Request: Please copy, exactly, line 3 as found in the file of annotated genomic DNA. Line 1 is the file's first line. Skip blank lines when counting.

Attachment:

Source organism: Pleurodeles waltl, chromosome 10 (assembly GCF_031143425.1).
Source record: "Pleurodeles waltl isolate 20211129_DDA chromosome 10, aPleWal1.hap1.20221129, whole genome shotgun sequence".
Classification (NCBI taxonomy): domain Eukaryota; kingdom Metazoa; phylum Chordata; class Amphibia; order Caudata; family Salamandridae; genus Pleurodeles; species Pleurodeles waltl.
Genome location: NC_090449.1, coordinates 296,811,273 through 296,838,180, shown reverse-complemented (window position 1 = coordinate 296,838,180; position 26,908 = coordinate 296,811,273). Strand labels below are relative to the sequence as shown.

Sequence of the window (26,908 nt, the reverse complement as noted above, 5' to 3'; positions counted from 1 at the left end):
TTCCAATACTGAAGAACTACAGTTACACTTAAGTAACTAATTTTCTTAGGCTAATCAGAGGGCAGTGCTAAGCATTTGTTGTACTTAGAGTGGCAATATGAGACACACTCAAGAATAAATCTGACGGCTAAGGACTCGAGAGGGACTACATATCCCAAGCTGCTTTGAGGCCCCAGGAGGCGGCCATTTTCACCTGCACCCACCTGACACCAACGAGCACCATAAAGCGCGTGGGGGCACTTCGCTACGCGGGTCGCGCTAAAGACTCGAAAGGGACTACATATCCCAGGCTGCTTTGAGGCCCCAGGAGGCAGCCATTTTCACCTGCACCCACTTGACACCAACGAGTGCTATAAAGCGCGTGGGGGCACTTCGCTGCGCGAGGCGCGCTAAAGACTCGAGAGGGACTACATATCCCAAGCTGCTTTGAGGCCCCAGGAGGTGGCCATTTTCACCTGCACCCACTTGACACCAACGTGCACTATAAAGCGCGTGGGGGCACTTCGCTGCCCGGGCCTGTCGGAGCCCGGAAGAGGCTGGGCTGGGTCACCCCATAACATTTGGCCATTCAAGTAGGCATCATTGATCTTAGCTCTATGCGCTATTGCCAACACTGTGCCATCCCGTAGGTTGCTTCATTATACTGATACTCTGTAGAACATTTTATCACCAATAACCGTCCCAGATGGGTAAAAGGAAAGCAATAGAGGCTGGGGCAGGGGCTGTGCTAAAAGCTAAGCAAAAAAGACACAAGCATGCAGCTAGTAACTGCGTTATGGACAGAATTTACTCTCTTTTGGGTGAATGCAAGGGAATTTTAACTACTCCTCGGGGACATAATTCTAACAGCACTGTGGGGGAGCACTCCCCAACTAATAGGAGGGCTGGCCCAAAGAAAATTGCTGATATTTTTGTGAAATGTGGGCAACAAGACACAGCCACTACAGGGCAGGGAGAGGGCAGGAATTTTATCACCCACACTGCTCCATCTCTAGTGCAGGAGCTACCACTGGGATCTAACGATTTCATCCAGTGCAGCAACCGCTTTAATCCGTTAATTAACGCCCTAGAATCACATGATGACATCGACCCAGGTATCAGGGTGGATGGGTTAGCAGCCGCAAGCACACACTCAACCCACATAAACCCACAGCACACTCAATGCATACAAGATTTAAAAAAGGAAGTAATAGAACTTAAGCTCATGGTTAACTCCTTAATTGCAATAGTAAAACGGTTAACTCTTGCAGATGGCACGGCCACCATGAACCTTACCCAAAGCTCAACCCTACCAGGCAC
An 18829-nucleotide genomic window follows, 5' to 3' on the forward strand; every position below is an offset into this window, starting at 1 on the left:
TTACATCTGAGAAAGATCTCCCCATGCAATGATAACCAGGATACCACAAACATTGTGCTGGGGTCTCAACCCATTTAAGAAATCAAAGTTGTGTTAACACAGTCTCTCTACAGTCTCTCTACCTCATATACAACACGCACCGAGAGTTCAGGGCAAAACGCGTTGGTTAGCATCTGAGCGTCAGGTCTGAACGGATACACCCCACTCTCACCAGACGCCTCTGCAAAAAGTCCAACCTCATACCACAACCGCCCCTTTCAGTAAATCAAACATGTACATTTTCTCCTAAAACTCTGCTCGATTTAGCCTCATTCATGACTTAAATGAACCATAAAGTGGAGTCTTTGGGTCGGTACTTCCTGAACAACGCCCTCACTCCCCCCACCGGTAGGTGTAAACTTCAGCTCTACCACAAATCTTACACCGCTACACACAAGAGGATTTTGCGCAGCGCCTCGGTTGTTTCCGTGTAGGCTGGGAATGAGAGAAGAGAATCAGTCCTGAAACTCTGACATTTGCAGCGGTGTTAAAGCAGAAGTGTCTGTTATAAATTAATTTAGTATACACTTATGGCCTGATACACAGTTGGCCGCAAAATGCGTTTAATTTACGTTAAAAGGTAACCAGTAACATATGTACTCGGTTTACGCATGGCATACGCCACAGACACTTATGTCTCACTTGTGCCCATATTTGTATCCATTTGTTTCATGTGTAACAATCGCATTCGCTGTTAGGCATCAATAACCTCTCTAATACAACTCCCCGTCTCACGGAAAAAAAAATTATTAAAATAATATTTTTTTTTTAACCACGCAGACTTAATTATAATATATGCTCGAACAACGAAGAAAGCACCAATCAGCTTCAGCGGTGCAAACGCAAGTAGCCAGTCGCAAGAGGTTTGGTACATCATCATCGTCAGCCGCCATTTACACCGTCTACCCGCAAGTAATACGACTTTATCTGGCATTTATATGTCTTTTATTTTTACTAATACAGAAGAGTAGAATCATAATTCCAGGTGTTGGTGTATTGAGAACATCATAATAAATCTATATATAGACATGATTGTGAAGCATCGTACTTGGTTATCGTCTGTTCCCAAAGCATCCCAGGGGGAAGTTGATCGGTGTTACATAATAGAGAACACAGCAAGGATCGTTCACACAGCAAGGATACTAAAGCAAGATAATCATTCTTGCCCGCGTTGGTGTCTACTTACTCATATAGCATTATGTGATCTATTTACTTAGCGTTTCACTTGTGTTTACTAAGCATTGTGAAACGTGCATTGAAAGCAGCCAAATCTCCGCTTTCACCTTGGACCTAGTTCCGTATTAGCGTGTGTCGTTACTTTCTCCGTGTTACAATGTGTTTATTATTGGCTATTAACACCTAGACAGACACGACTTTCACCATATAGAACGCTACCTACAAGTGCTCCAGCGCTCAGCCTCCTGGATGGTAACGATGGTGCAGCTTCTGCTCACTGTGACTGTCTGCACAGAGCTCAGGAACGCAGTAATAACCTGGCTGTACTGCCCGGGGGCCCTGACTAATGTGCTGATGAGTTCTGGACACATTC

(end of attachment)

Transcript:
Classification (NCBI taxonomy): domain Eukaryota; kingdom Metazoa; phylum Chordata; class Amphibia; order Caudata; family Salamandridae; genus Pleurodeles; species Pleurodeles waltl.